“It was overcrowded, I waited for 24 hours and during this period more than 30 buses were filled with children, women and wounded but they didn’t move even one metre,” one evacuee told our team. “[The families] stayed in their places for 20 hours, they were not allowed to get out of the buses - imagine 20 hours in bus in very cold weather without food or bathrooms, it was unbearable for the children.”

Thankfully, the tough days of the evacuation from East Aleppo have now wound down and news reports estimate that nearly 40,000 individuals made it out. Mercy Corps has several hundred team members in Syria who work in coordination with local agencies providing food, shelter and support, and who will continue to help some of these displaced people, and others, retain their dignity in the most trying of circumstances.

Even though over the last few days Aleppo has disappeared from the news headlines, the Syria war continues and Mercy Corps will work there for as long as we are needed. There are other contested areas, such as Foua, Kefraya, East Ghouta and Idlib where civilians need aid and protection and we must see a respect for international humanitarian law by all warring parties.

From our European headquarters in Edinburgh, Mercy Corps will continue to help people in need, especially when violence displaces them from their homes and threatens their lives. In 2016, we helped 30 million people in more than 40 countries around the world.

As a non-profit organisation our courageous colleagues on the frontlines can only carry out their work thanks to those working behind the scenes in our offices and, importantly, the generosity of the public. So while we give thanks to those in far-flung destinations, we would like to celebrate those closer to home too: the individuals in Scotland and beyond who donate to our work.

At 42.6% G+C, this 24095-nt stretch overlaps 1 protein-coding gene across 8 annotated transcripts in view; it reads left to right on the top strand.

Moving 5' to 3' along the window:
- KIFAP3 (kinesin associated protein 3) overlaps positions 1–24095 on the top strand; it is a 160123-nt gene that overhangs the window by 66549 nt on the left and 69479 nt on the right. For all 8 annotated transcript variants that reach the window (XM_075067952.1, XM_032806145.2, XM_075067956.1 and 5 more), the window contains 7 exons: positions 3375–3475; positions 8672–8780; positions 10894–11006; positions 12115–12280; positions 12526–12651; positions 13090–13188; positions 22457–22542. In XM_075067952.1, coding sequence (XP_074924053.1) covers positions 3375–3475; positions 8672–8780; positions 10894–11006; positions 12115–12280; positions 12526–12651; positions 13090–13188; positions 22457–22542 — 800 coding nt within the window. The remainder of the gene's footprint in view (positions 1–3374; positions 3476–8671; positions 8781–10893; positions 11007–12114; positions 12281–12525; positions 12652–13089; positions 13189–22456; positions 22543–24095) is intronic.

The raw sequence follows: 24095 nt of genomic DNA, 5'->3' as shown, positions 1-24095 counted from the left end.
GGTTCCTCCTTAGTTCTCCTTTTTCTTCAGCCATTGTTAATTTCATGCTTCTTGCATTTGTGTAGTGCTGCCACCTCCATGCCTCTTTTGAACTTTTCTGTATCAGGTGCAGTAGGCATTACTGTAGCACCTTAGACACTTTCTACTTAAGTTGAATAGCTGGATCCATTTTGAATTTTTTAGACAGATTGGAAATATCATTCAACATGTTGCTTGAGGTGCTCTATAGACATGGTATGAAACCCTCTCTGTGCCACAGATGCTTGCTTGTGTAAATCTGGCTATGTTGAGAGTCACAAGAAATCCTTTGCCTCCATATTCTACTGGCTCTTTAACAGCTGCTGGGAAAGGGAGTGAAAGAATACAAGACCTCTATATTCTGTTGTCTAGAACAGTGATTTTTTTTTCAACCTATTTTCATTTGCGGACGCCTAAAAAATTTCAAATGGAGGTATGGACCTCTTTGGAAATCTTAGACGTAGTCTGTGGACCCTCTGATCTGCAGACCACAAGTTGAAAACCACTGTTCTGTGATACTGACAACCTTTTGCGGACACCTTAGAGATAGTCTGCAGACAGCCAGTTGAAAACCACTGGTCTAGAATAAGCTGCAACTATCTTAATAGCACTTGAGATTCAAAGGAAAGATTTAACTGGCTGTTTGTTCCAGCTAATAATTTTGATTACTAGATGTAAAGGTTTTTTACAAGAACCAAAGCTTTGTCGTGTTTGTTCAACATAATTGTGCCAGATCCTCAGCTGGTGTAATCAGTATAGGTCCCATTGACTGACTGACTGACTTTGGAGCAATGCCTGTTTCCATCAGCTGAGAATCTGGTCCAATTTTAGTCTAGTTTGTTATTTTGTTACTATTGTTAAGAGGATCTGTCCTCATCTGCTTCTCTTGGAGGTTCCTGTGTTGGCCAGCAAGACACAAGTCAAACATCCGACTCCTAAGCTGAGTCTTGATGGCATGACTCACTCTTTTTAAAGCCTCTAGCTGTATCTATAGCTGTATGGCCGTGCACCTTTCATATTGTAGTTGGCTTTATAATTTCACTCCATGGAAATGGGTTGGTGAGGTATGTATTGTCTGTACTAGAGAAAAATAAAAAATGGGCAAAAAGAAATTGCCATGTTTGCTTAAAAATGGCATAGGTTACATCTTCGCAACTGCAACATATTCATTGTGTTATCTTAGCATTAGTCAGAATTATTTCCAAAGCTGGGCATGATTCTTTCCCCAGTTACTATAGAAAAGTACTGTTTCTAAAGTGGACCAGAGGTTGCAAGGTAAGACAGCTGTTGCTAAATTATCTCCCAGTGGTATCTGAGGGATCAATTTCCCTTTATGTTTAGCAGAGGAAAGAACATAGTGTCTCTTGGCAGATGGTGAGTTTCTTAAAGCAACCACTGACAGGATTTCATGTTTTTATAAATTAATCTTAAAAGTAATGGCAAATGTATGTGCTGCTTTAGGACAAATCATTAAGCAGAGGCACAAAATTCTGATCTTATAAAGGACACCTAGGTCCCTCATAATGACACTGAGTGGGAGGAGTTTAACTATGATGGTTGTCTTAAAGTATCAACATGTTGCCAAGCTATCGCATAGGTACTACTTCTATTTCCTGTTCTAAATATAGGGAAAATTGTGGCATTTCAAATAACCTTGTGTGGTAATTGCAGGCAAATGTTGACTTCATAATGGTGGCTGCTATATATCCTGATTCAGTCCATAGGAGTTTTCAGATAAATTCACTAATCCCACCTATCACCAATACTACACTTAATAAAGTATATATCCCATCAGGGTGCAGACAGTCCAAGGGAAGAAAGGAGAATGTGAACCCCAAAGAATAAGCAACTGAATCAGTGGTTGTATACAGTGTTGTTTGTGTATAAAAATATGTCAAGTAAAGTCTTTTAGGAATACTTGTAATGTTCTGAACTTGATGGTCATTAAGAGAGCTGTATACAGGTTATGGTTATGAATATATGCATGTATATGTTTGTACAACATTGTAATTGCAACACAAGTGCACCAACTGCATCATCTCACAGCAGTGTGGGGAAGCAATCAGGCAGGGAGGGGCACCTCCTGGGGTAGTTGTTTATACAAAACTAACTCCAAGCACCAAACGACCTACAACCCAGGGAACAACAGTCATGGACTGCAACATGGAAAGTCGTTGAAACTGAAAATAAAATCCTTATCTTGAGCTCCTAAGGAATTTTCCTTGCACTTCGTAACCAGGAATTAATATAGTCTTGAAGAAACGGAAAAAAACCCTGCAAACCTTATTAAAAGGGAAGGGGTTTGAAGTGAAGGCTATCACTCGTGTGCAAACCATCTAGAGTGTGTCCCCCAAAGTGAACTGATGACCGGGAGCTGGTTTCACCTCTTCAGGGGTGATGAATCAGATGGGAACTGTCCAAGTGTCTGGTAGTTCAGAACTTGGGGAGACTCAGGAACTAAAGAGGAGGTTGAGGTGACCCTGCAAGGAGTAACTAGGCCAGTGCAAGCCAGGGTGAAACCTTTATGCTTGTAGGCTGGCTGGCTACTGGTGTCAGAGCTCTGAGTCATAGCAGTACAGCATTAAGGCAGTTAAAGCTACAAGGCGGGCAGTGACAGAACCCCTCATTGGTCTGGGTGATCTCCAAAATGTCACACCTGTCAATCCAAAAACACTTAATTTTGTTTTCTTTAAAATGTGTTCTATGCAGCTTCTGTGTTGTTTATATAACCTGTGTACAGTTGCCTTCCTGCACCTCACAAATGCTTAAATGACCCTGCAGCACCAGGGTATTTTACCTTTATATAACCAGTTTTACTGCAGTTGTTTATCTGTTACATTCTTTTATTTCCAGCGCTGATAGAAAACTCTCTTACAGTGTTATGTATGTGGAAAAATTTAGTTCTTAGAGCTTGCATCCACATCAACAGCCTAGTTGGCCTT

Alongside Cash for Kids, Mercy Corps is the recipient of funds raised by keen cyclists at the annual Tour de Forth bike race when individuals circle 97.3km of the Firth of Forth in the name of two charities spreading compassion in Scotland and far beyond. We are also honoured to be the international charity partner of the Edinburgh Disaster Response Committee, working with other city organisations and the Edinburgh Council to help people respond to emergencies. As we look back on a difficult year and prepare for a new chapter ahead, let’s celebrate those striving to improve the world around them. The team member handing out water at a welcome centre in northern Syria, or the charity cyclist pedalling around the Firth of Forth – we can all play our part in the year to come and spread goodwill and compassion to those who need it.

Christy Delafield is senior global communications officer at Mercy Corps. You can donate to Mercy Corps at